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Notebook

Notebook, 1993-

ANCIENT GREEK CULTURE

[From: Kyriazis, Constantine D. Eternal Greece. Translated by Harry T. Hionides. A Chat Publication.]

Asclepios - Atlas - Boreas - Charites - Cybele - Dryads - Eos - Erinyes - Eros - Gaea - Gigantes - Gorgons - Hades - Harpies - Hebe - Helios - Hermaphroditus - Hestia - Horae - Iris - Kronos - Maenads - Moirai - Muses - Naiads - Nereids - Nereus - Nymphs - Oceanides - Oceanos - Pan - Persephone - Priapus - Prometheus - Rhea - Satyrs - Seilenoi - Seilenos - Selene - Themis - Thetis - Triton - Zephyros

Gorgons

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These were three in number, Sthenno, Euryale, and Medusa, daughters of Phorcys and Ceto. The first two were immortal, but Medusa on the other hand was mortal. They were terrifying monsters who in the place of hair had entwining serpents on their heads. They possessed large round eyes, their teeth were like boar's tusks, their arms were of bronze, and wings were of gold. Their most powerful and dreaded weapon consisted of the eye which turned any one who dared gaze upon it into stone. Medusa was slain by Perseus with the help of Athena and Hermes, and decapitated. Upon dying, Medusa gave birth to the winged steed Pegasus and Chrysaor. Perseus later gave Medusa's head to Athena who placed it in her shield to ward off her enemies. But with the passage of time, the Gorgon on the GorgonÍs head in the shield of Athena Ceased to be a monstrous being. It was superseded by a woman's head of infinite beauty and nobility of features that attracted in order to wound more deeply. [p. 47]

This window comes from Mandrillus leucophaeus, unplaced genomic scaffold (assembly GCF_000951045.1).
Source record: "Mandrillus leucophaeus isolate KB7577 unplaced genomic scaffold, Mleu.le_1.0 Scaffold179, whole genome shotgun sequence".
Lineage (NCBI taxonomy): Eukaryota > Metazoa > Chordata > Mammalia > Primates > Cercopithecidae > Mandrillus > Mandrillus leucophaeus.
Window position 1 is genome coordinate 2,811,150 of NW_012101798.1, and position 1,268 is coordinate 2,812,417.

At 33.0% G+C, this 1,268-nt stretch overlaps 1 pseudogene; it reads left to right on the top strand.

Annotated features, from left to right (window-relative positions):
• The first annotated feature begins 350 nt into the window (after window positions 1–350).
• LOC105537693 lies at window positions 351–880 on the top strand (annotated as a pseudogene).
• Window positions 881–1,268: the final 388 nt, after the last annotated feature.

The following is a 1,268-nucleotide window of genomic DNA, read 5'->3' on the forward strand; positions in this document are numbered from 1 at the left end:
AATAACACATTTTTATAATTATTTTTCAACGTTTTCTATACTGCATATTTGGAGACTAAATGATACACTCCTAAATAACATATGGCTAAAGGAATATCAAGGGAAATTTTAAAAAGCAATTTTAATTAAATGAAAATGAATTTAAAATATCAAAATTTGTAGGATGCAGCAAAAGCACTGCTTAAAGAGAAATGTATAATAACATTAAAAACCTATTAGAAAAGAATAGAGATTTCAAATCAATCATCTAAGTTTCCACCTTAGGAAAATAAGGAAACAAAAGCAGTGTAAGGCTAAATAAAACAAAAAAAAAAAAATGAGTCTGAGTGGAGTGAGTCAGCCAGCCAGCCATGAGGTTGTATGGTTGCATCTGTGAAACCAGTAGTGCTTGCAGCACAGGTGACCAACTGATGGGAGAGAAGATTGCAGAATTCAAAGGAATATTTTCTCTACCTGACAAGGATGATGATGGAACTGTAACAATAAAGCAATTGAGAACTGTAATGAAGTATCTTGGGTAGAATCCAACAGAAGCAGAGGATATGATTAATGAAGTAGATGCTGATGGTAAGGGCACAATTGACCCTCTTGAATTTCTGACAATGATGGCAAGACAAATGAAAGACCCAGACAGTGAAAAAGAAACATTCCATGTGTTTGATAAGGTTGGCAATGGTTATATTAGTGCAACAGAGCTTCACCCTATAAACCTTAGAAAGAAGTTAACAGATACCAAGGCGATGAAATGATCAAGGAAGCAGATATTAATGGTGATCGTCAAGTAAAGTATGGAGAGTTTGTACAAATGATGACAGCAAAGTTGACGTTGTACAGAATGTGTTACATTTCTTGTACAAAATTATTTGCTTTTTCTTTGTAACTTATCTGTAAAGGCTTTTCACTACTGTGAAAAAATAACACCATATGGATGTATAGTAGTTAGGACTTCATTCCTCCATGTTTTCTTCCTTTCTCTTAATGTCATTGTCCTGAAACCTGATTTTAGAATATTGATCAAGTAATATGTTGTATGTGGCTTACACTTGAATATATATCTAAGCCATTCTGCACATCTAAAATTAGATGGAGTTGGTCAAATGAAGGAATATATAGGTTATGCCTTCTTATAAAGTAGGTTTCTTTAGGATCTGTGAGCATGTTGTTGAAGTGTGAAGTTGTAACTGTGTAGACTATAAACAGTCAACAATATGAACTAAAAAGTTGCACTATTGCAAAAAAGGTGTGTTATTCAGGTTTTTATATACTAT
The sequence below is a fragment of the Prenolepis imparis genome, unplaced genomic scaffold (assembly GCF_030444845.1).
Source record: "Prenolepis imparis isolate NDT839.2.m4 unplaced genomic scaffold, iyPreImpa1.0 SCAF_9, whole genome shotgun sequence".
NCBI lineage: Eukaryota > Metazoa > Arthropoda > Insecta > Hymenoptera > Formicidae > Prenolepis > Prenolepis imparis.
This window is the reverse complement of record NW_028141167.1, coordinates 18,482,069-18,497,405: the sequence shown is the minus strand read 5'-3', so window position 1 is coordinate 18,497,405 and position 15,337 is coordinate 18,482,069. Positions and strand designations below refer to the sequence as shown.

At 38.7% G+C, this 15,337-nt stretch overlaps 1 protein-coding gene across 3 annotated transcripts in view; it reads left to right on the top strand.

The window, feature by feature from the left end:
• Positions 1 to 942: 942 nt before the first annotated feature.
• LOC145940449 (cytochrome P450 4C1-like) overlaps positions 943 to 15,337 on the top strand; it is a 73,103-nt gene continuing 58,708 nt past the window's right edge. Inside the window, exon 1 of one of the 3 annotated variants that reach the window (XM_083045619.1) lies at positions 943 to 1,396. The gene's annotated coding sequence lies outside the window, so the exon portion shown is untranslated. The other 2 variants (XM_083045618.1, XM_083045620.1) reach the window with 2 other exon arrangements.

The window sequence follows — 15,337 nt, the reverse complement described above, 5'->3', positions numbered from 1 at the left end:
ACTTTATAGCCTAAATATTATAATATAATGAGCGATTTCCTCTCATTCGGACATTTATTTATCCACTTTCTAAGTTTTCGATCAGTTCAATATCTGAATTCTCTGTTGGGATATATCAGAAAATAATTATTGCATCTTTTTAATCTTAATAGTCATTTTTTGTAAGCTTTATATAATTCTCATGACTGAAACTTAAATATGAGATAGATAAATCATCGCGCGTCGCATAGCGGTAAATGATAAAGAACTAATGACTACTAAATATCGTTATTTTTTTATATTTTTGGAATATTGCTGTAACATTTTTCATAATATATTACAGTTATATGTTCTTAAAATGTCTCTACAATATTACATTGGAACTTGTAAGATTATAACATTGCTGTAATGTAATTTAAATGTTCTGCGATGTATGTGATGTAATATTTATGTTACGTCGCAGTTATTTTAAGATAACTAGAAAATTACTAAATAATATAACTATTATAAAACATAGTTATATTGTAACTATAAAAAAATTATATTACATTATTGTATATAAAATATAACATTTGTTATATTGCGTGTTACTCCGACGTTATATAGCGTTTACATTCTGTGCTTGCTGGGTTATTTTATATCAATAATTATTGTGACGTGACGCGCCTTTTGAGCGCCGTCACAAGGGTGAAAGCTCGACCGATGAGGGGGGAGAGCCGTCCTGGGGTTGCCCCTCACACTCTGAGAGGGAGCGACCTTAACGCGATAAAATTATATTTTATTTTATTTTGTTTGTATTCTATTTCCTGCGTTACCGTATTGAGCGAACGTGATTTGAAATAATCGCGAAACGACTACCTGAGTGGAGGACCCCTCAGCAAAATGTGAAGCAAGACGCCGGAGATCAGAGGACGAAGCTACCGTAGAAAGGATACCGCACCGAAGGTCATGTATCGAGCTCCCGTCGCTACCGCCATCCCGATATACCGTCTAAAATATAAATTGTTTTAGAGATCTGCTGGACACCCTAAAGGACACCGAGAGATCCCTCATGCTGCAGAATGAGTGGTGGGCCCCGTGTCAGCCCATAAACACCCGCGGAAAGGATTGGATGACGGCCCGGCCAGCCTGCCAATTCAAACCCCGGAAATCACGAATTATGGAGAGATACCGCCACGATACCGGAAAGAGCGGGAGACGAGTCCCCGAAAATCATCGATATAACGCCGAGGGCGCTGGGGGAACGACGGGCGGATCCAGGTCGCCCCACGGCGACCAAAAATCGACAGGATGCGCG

[Kyriazis, Constantine D. Eternal Greece. Translated by Harry T. Hionides. A Chat Publication.]




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